My boyfriend and I do most of our traveling by foot. It is my belief that one can only get to “feel” the pulse of the place when one interacts with the locals, peer at empty alleys, and get lost among strange streets. Wherever we go, I always have the desire to walk, and walk, and walk. There are many things you’ll miss when riding a vehicle, so I’d prefer to walk.
When we went to Manila on the summer of 2012 to attend one of my bofriend’s friend’s wedding, we checked ourselves at White Knight Hotel inside the Intramuros. I have many regrets with that trip — mostly because I had limited baggage space and I opted to bring my handy Vivitar IC-100 camera and left behind my DSLR. While the Vivitar is good (as shown in these pictures), I felt that I could have taken a lot more interesting pictures with the DSLR.
The first day in Intramuros, my boyfriend and I immediately walked from our hotel, to Hidalgo Street (to check out the camera shops), passing through Jones Bridge and stopping by Sta. Cruz church, and walking back again to the hotel through MacArthur Bridge, pausing to view the grand Manila Post Office, entered the walls of Intramuros, passing by the Lyceum of the Philippines and, finally, back to our hotel. We spent about 3 hours on our feet. I wanted to join Carlos Celdran’s Intramuros tours but there was no tour scheduled the time we were there. So, we did a tour of our own.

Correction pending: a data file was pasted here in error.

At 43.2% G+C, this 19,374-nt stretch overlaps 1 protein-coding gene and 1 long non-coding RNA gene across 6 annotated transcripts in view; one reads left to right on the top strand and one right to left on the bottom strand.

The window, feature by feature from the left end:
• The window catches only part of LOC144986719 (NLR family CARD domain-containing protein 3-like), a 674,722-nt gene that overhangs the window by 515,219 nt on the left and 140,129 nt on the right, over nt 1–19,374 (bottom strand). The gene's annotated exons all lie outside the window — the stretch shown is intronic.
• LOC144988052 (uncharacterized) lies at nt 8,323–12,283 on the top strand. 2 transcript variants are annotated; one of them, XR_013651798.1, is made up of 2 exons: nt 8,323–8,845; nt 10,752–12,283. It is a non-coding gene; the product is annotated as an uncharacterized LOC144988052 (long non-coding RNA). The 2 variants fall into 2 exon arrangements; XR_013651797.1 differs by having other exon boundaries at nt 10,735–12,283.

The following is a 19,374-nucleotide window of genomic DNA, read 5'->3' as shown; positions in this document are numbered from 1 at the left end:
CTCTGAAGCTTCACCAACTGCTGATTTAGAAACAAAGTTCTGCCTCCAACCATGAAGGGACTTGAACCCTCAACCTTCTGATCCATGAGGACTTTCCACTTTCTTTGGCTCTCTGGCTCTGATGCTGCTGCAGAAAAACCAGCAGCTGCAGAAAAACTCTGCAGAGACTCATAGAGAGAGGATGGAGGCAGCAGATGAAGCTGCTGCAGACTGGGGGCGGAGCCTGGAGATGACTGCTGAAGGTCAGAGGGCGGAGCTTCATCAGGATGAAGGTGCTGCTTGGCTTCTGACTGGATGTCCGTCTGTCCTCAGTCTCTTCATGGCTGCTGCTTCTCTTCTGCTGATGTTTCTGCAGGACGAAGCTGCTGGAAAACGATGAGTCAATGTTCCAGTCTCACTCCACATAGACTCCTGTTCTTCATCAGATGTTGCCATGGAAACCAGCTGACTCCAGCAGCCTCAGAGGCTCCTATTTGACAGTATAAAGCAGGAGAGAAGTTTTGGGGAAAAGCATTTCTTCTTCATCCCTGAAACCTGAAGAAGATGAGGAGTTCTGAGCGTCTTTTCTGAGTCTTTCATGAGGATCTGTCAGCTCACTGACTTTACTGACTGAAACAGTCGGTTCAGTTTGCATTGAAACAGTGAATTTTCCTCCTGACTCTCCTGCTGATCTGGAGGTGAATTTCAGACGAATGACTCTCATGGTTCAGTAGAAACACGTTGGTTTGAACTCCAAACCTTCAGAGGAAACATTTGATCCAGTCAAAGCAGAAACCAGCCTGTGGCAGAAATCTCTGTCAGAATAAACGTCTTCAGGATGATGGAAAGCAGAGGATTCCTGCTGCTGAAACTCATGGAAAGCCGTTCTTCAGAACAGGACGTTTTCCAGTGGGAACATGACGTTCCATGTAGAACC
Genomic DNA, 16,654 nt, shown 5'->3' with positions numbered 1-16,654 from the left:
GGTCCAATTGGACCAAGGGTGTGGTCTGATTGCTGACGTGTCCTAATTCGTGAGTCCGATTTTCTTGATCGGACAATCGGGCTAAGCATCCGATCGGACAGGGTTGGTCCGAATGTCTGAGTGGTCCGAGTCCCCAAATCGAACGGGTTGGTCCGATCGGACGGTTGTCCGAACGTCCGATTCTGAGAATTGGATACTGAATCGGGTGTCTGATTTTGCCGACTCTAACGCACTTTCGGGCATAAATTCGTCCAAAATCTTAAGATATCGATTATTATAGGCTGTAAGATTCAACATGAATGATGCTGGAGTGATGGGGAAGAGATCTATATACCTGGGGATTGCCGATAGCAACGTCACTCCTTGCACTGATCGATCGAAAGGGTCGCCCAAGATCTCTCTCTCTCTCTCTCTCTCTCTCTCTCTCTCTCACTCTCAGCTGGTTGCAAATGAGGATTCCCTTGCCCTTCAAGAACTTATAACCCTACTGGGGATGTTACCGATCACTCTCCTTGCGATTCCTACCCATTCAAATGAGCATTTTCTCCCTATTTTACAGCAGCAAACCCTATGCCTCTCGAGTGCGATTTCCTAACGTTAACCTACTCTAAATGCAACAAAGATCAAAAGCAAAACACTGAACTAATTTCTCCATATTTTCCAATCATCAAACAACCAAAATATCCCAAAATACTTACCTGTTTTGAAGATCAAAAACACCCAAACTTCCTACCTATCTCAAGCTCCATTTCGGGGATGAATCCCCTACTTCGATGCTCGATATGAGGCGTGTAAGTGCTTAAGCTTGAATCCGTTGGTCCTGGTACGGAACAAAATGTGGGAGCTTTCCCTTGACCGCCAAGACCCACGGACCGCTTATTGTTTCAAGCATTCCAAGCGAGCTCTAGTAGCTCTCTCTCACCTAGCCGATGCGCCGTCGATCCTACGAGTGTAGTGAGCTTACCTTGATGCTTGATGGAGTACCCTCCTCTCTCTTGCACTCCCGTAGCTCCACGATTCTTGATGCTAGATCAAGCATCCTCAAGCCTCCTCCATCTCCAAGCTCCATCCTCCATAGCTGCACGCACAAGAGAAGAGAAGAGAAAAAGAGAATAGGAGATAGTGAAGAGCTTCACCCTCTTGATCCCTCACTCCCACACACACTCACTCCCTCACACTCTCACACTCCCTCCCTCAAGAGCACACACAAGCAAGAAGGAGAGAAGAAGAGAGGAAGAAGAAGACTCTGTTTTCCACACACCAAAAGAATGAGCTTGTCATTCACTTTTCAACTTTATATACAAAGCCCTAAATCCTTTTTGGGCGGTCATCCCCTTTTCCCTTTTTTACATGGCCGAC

Dan Brown said Manila is the “gates of hell.” I don’t know. I have always thought Manila, especially old Manila, was dangerous but, while doing our walking tour, I was just fascinated with everything I saw. Streets that I read in my history books, buildings I only saw in movies. I thought Manila is a city of its own. I found it charming, actually. And I only met friendly people, who helped us with directions. I could not take away the physical stench though. The city has to step up its cleaning campaign. It just reeks of urine every where.
I hope you enjoyed a short tour of Manila through my film photographs. FYI — these photos were shot using a Vivitar IC-100 camera, Kodak Pro films, and processed at Konica.